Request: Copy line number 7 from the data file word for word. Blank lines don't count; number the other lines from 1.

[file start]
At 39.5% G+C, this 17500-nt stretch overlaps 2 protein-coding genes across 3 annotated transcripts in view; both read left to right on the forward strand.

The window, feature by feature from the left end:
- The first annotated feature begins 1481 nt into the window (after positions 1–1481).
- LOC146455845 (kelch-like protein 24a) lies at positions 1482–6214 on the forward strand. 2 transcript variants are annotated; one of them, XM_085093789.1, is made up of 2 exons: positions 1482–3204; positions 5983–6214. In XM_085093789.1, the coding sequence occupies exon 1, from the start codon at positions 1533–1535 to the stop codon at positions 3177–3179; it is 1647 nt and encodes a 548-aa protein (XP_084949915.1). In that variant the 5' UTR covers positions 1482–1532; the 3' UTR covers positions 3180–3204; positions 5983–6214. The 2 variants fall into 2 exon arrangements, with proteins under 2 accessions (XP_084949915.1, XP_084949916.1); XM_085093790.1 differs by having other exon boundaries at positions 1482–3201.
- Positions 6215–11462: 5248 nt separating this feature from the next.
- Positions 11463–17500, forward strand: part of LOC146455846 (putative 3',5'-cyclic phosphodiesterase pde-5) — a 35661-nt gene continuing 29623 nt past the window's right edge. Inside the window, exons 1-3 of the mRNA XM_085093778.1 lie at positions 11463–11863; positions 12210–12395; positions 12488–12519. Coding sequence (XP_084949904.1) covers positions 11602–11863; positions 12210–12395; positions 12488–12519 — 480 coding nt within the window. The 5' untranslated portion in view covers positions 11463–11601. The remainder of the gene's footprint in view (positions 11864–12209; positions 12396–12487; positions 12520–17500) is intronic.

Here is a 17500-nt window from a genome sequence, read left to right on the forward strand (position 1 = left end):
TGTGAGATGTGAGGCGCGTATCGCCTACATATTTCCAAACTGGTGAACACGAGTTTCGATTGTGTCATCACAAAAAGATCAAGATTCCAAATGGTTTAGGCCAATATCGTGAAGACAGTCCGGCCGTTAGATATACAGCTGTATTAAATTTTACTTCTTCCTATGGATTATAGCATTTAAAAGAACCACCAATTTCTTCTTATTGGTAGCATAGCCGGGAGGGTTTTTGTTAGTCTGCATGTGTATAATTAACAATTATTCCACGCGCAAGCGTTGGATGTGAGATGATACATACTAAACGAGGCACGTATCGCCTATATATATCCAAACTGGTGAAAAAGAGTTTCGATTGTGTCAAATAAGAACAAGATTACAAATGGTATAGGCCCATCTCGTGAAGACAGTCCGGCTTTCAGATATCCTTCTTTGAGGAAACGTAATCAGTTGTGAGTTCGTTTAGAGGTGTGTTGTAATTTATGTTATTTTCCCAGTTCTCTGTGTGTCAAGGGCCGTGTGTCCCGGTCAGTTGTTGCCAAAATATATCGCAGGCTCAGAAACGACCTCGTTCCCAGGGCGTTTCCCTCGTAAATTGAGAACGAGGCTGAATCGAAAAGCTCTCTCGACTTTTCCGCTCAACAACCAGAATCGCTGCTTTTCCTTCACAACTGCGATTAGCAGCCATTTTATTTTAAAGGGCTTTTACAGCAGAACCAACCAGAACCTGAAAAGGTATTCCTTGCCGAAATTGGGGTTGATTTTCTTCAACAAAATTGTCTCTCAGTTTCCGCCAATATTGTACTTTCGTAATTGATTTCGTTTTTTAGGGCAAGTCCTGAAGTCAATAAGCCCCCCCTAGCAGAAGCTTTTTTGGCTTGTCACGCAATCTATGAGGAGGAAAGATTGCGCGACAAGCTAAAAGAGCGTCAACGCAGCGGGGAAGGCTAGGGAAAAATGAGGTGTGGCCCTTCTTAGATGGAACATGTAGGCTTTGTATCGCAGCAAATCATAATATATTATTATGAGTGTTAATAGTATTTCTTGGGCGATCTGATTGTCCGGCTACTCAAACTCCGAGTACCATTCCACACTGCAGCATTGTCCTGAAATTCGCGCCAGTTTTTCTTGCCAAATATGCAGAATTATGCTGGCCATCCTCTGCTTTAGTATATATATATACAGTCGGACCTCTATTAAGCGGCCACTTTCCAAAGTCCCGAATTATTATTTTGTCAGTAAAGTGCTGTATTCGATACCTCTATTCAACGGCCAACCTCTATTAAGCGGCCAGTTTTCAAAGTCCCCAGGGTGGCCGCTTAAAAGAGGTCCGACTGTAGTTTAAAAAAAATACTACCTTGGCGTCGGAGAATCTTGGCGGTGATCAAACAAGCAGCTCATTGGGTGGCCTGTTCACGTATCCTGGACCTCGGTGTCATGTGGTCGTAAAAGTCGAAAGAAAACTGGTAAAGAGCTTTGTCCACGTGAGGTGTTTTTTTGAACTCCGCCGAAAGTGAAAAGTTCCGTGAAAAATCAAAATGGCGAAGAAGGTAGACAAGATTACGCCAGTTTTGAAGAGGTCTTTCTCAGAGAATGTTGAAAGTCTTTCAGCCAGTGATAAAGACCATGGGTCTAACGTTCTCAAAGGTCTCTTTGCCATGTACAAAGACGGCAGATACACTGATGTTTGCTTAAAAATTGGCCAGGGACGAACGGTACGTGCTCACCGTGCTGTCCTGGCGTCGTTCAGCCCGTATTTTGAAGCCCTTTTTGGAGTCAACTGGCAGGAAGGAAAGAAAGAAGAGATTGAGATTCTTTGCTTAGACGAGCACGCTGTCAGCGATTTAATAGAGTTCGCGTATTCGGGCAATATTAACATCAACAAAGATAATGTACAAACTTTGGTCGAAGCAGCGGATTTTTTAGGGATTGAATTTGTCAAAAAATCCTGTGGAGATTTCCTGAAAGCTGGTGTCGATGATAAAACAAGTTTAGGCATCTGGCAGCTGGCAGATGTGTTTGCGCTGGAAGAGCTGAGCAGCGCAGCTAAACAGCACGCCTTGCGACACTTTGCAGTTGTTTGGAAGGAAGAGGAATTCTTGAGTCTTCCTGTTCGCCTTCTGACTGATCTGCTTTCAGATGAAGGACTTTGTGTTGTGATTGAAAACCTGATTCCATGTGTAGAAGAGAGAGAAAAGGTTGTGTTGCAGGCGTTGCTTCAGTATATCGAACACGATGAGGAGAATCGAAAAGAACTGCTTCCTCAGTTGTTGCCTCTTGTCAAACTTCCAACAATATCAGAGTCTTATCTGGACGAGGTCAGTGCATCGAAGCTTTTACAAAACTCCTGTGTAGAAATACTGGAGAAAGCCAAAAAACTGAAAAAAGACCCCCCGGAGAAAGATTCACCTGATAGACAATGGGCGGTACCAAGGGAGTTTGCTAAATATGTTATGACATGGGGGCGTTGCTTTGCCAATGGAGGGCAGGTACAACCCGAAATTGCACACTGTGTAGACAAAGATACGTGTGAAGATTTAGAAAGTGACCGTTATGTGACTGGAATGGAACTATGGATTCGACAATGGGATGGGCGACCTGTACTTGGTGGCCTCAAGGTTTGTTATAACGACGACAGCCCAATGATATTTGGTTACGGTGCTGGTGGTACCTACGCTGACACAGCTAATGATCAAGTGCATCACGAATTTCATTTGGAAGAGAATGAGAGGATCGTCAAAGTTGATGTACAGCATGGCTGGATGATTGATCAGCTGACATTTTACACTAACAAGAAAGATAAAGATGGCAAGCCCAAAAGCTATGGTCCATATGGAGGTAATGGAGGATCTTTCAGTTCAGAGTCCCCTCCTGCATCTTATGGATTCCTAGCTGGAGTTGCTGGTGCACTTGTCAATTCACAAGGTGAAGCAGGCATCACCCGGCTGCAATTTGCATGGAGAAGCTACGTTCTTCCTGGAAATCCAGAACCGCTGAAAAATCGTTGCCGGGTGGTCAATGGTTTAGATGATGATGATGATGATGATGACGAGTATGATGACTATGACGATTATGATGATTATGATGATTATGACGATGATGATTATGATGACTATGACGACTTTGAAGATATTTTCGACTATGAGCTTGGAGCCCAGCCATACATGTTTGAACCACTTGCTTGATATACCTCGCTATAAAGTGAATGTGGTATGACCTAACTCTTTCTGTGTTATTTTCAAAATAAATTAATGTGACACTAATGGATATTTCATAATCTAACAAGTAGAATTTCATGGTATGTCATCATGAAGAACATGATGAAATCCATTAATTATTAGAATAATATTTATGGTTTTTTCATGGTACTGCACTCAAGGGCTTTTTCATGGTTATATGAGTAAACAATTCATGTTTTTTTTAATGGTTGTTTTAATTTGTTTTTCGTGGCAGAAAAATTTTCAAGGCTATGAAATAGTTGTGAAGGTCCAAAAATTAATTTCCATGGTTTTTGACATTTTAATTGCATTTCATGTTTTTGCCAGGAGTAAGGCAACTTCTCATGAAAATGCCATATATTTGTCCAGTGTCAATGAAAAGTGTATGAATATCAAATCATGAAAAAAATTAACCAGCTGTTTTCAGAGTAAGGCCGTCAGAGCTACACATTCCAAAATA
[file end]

Here is a 17500-nt window from a genome sequence, read left to right on the forward strand (position 1 = left end):